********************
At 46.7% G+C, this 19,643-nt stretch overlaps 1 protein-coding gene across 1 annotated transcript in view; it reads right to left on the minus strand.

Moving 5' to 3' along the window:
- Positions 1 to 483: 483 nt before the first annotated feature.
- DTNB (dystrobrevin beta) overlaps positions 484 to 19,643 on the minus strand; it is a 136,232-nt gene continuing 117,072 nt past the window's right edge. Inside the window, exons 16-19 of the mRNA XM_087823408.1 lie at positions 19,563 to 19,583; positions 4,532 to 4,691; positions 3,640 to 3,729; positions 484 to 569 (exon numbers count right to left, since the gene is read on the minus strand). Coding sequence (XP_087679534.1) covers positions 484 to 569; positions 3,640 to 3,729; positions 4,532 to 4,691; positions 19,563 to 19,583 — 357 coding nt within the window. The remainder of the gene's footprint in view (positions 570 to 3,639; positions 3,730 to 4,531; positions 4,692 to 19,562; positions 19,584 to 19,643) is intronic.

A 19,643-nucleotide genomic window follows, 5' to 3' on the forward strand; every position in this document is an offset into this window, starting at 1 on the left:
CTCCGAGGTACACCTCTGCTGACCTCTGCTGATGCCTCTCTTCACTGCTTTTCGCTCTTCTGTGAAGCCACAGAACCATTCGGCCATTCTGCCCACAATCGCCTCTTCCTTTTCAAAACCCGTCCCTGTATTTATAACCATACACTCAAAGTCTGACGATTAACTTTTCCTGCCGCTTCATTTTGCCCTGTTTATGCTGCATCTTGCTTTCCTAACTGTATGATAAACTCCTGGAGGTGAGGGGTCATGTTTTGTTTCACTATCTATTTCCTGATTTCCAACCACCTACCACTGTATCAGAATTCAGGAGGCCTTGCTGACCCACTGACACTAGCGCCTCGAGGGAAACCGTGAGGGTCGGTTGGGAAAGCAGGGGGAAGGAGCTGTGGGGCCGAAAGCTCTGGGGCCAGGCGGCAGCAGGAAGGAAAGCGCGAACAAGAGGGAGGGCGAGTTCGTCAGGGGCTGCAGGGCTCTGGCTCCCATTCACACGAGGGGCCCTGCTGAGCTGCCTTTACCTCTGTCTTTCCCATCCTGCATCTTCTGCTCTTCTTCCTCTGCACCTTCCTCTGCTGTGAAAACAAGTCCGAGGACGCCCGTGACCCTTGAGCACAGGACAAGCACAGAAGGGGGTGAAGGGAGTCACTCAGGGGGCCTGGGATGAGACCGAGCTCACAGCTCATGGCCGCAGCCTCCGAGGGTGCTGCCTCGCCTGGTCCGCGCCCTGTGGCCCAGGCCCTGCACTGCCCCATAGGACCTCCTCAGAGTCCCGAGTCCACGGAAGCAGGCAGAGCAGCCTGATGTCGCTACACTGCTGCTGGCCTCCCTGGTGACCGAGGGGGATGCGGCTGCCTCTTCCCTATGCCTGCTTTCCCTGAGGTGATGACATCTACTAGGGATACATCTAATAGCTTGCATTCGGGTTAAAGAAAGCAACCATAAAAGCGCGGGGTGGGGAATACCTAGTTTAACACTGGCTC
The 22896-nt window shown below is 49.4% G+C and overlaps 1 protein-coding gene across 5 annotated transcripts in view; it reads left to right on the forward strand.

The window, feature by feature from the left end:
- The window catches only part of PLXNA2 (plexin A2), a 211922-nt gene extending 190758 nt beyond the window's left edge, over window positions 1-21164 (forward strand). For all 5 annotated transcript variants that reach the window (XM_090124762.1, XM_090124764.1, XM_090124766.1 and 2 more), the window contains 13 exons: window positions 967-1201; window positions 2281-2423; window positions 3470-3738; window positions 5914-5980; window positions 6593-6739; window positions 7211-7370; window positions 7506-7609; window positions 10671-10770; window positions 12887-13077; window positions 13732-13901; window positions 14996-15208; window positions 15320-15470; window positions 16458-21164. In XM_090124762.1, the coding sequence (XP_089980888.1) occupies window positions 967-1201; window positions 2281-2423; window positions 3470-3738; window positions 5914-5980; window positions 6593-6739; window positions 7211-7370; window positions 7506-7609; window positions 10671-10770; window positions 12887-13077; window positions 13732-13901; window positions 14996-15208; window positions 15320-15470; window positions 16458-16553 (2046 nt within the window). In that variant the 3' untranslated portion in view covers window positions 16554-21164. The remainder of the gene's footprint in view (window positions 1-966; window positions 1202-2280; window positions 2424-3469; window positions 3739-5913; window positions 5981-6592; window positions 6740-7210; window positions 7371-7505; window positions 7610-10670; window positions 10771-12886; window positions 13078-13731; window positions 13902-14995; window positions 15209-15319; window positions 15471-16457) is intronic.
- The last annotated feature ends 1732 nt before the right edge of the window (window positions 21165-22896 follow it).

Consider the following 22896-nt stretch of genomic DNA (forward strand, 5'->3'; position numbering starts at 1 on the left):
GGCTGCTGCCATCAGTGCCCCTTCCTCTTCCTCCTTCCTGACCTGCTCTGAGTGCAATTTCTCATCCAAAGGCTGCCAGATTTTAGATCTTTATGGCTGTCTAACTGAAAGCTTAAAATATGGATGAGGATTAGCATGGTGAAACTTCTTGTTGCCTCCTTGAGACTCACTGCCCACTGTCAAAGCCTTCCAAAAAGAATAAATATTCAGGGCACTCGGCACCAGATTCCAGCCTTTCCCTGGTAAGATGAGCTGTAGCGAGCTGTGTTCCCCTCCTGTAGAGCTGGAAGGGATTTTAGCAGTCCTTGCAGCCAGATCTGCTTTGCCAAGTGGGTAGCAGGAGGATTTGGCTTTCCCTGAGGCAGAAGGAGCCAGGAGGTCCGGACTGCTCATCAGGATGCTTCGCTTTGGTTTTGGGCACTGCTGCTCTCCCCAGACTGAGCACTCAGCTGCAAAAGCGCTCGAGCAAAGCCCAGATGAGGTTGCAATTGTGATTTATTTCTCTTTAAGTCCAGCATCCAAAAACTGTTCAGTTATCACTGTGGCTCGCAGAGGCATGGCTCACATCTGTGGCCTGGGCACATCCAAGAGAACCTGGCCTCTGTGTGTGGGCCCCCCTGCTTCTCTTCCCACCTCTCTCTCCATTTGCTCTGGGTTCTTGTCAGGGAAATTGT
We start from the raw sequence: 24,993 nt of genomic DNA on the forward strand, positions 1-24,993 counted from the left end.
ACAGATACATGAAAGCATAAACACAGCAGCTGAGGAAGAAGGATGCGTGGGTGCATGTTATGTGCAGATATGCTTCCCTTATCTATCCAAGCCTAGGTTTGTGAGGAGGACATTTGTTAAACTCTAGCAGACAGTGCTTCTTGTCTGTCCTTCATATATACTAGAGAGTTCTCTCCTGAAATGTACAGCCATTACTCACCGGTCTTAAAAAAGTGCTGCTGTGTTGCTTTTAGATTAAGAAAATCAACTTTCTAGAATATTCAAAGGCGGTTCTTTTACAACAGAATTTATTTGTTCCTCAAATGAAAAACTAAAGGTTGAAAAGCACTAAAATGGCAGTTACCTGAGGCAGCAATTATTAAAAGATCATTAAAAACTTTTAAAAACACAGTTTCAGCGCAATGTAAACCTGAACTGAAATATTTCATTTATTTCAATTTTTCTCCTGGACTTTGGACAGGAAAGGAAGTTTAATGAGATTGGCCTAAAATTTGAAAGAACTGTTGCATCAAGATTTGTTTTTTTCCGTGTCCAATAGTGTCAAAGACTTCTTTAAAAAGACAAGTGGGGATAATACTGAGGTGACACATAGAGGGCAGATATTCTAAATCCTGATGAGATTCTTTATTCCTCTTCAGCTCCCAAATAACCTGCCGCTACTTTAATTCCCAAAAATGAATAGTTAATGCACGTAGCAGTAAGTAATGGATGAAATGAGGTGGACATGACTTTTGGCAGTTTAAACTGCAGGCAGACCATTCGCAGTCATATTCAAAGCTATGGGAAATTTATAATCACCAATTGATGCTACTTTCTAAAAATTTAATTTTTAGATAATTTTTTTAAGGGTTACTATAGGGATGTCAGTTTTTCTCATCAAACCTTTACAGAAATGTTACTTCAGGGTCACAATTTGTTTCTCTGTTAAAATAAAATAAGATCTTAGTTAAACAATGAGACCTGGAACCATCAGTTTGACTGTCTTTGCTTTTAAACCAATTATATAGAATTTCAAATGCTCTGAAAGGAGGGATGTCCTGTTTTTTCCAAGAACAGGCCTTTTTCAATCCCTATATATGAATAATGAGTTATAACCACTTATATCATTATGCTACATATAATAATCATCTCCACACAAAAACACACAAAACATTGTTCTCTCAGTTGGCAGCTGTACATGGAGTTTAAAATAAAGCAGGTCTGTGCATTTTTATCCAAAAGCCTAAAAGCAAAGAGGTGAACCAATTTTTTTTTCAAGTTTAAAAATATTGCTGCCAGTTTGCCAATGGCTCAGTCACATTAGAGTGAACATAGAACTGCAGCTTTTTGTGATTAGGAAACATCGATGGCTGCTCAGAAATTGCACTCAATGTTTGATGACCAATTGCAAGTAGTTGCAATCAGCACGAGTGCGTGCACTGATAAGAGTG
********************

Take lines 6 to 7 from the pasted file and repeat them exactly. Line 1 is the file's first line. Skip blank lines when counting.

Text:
CTCCGAGGTACACCTCTGCTGACCTCTGCTGATGCCTCTCTTCACTGCTTTTCGCTCTTCTGTGAAGCCACAGAACCATTCGGCCATTCTGCCCACAATCGCCTCTTCCTTTTCAAAACCCGTCCCTGTATTTATAACCATACACTCAAAGTCTGACGATTAACTTTTCCTGCCGCTTCATTTTGCCCTGTTTATGCTGCATCTTGCTTTCCTAACTGTATGATAAACTCCTGGAGGTGAGGGGTCATGTTTTGTTTCACTATCTATTTCCTGATTTCCAACCACCTACCACTGTATCAGAATTCAGGAGGCCTTGCTGACCCACTGACACTAGCGCCTCGAGGGAAACCGTGAGGGTCGGTTGGGAAAGCAGGGGGAAGGAGCTGTGGGGCCGAAAGCTCTGGGGCCAGGCGGCAGCAGGAAGGAAAGCGCGAACAAGAGGGAGGGCGAGTTCGTCAGGGGCTGCAGGGCTCTGGCTCCCATTCACACGAGGGGCCCTGCTGAGCTGCCTTTACCTCTGTCTTTCCCATCCTGCATCTTCTGCTCTTCTTCCTCTGCACCTTCCTCTGCTGTGAAAACAAGTCCGAGGACGCCCGTGACCCTTGAGCACAGGACAAGCACAGAAGGGGGTGAAGGGAGTCACTCAGGGGGCCTGGGATGAGACCGAGCTCACAGCTCATGGCCGCAGCCTCCGAGGGTGCTGCCTCGCCTGGTCCGCGCCCTGTGGCCCAGGCCCTGCACTGCCCCATAGGACCTCCTCAGAGTCCCGAGTCCACGGAAGCAGGCAGAGCAGCCTGATGTCGCTACACTGCTGCTGGCCTCCCTGGTGACCGAGGGGGATGCGGCTGCCTCTTCCCTATGCCTGCTTTCCCTGAGGTGATGACATCTACTAGGGATACATCTAATAGCTTGCATTCGGGTTAAAGAAAGCAACCATAAAAGCGCGGGGTGGGGAATACCTAGTTTAACACTGGCTC
The 22896-nt window shown below is 49.4% G+C and overlaps 1 protein-coding gene across 5 annotated transcripts in view; it reads left to right on the forward strand.